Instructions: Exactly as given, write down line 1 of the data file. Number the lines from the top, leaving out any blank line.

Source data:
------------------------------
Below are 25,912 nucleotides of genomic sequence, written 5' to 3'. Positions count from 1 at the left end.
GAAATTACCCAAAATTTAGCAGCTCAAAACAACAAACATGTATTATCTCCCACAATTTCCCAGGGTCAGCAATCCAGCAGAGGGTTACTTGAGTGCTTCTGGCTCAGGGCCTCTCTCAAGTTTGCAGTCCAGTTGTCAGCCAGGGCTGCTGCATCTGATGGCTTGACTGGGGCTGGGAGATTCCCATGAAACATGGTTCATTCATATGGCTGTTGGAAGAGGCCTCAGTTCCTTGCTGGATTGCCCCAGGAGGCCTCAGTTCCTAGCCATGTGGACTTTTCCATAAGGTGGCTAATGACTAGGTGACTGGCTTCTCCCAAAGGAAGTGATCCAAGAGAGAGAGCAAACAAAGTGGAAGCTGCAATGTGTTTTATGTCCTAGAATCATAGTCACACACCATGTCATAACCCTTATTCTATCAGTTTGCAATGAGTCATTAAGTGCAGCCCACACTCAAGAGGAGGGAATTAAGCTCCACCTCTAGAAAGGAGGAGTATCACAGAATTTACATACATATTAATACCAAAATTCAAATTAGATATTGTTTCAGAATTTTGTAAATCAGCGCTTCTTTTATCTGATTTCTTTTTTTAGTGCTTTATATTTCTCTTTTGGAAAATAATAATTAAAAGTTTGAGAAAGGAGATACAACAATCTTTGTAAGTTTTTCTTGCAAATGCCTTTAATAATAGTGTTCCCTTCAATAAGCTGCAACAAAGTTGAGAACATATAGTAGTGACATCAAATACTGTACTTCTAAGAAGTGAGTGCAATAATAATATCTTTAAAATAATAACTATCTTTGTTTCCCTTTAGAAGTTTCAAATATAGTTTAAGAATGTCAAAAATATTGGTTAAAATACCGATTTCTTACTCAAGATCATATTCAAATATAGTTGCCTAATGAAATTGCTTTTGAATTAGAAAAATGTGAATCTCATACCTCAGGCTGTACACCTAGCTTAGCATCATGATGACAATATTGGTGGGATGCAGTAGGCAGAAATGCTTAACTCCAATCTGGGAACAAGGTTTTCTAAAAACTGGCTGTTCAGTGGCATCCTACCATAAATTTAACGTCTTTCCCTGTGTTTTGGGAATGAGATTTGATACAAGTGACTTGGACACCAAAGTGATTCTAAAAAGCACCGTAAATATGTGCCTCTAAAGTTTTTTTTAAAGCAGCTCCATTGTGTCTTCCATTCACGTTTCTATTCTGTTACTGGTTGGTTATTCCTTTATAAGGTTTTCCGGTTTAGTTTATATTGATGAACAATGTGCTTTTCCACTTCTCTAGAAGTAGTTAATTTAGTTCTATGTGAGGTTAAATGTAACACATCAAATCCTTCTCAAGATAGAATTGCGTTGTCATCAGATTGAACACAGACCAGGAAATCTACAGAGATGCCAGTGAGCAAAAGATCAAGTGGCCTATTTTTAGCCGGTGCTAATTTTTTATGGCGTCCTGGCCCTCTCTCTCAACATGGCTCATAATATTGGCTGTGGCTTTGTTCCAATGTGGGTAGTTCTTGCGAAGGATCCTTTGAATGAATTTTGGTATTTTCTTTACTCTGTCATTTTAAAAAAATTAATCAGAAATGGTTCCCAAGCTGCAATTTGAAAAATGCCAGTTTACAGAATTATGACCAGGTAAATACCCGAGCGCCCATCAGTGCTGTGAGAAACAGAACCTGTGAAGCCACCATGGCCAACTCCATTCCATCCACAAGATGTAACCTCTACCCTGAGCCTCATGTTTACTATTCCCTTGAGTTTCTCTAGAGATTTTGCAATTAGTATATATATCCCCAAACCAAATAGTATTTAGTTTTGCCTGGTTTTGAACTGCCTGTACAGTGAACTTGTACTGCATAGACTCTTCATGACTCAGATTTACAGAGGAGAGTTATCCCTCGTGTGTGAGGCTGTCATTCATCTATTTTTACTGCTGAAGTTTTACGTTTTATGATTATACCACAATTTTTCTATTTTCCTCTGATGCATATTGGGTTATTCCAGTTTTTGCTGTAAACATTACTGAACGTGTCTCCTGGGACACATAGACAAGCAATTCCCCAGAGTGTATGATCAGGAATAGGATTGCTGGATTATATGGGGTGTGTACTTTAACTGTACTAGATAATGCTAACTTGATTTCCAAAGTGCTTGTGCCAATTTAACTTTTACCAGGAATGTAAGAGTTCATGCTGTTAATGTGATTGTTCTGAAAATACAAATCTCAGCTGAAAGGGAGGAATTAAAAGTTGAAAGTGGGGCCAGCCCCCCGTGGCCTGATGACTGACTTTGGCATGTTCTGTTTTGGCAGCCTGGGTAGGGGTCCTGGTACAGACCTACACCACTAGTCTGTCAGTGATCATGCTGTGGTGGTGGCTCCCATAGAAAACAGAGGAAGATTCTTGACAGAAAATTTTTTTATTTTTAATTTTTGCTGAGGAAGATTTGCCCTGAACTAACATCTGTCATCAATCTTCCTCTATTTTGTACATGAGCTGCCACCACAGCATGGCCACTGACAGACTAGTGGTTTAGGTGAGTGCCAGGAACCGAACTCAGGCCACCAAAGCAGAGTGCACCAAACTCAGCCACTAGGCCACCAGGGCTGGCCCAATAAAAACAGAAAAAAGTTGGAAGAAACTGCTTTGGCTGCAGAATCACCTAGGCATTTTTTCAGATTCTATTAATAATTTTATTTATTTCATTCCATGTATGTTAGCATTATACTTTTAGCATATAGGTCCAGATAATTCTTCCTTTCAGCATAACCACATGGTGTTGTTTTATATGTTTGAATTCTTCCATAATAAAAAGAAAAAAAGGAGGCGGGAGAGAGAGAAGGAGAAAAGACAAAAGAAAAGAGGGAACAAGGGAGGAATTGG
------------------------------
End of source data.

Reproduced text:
Below are 25,912 nucleotides of genomic sequence, written 5' to 3'. Positions count from 1 at the left end.